By the time I had graduated, it wasn’t just occasionally partying – I’d progressed to using ice. I was smoking about 2 points a day, then drinking heavily to regulate the anxiety, and taking Valium when I could get it. Ice was the answer to a lot of my problems in the beginning – it helped me unplug from my feelings and kept my weight down. I came to my sister in desperation because I couldn’t stop. After that came to a family intervention, which was scary. They gave me an ultimatum to go to rehab or move out.

When I first went to Hader I did have an awakening to the fact my addiction is actually a disease. It was a relief to meet other people who experienced the same problems. I made it to 89 days, but then I decided to take some medication I wasn’t prescribed (a friend of mine had died during my stay and I didn’t know how to handle it). But I also think the main issue was that I wasn’t fully ready to stay clean. Within a month of leaving, I was using again.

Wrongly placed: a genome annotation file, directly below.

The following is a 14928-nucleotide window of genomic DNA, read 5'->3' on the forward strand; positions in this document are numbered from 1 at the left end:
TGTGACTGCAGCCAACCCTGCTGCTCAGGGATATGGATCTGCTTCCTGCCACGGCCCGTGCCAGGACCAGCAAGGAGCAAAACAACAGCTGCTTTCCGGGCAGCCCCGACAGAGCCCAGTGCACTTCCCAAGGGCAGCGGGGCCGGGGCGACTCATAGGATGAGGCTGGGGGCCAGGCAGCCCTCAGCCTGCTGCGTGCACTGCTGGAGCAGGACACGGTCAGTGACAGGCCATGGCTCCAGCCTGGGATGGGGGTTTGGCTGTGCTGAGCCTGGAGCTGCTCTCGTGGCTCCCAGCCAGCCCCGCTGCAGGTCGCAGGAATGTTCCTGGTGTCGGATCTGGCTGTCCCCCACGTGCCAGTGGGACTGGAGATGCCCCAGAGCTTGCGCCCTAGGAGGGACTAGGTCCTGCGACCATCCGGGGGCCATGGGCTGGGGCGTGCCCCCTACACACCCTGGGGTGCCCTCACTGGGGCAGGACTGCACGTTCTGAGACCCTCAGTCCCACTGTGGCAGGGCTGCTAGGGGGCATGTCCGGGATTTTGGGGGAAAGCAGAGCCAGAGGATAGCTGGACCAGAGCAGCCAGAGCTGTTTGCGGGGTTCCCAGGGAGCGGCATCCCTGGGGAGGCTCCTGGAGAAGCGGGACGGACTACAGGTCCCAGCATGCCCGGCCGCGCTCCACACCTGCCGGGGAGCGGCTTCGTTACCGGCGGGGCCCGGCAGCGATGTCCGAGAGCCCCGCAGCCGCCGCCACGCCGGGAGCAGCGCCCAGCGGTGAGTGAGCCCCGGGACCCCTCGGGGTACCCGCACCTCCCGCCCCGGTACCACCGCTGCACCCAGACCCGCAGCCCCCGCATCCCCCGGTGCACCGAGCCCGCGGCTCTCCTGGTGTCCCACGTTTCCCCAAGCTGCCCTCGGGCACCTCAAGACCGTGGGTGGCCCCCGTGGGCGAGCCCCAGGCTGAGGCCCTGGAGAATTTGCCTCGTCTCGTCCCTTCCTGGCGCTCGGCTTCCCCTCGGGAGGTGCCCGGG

I had a few jobs in retail and painting houses. I attempted one year of a psychology degree but found I couldn’t focus. I was a lone wolf most of the time. My parents were always worried about me, and they couldn’t trust me. Sometimes I would only communicate with them when calling Mum in a crisis. I was never at home very much; I was very unreliable at my job. Basically, I only worked to support my habit.

I started dealing not long after my relapse. Things were a lot worse this time – I had begun injecting and experiencing more periods of psychosis. I was reactive and unstable all the time, and my parents had to help me escape from one particularly dangerous man I was dating. I just had no self-esteem and no connection to reality.

When it came to my second stay at Hader Clinic Queensland, that was my own choice and not my family motivating me. My mum said she would not send me to any rehab again unless I asked for it, given what happened last time. It turned out that things had to get very bad before I was willing to properly commit to the program.